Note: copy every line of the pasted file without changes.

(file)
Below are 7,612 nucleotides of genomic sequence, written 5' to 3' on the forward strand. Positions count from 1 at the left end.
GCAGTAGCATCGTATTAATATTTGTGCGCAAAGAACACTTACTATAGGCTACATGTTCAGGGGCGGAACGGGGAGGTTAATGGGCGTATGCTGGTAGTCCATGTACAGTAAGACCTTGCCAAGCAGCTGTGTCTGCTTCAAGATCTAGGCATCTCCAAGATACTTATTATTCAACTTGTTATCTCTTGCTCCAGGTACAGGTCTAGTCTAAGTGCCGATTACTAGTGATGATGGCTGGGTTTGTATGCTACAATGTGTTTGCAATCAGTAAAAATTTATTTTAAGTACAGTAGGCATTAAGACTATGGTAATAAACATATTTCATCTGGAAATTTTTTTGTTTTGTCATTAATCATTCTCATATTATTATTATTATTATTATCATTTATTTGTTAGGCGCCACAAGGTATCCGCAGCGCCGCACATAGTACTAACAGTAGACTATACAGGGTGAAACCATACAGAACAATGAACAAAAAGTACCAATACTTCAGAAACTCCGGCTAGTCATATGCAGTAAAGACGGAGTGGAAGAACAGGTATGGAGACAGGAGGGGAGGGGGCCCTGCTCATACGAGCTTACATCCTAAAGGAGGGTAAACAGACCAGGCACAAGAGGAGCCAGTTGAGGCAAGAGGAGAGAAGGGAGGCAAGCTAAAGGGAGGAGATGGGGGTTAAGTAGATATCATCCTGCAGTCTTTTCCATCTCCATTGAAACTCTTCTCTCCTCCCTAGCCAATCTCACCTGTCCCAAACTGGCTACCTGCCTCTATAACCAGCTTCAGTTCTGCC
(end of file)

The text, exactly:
Below are 7,612 nucleotides of genomic sequence, written 5' to 3' on the forward strand. Positions count from 1 at the left end.
GCAGTAGCATCGTATTAATATTTGTGCGCAAAGAACACTTACTATAGGCTACATGTTCAGGGGCGGAACGGGGAGGTTAATGGGCGTATGCTGGTAGTCCATGTACAGTAAGACCTTGCCAAGCAGCTGTGTCTGCTTCAAGATCTAGGCATCTCCAAGATACTTATTATTCAACTTGTTATCTCTTGCTCCAGGTACAGGTCTAGTCTAAGTGCCGATTACTAGTGATGATGGCTGGGTTTGTATGCTACAATGTGTTTGCAATCAGTAAAAATTTATTTTAAGTACAGTAGGCATTAAGACTATGGTAATAAACATATTTCATCTGGAAATTTTTTTGTTTTGTCATTAATCATTCTCATATTATTATTATTATTATTATCATTTATTTGTTAGGCGCCACAAGGTATCCGCAGCGCCGCACATAGTACTAACAGTAGACTATACAGGGTGAAACCATACAGAACAATGAACAAAAAGTACCAATACTTCAGAAACTCCGGCTAGTCATATGCAGTAAAGACGGAGTGGAAGAACAGGTATGGAGACAGGAGGGGAGGGGGCCCTGCTCATACGAGCTTACATCCTAAAGGAGGGTAAACAGACCAGGCACAAGAGGAGCCAGTTGAGGCAAGAGGAGAGAAGGGAGGCAAGCTAAAGGGAGGAGATGGGGGTTAAGTAGATATCATCCTGCAGTCTTTTCCATCTCCATTGAAACTCTTCTCTCCTCCCTAGCCAATCTCACCTGTCCCAAACTGGCTACCTGCCTCTATAACCAGCTTCAGTTCTGCC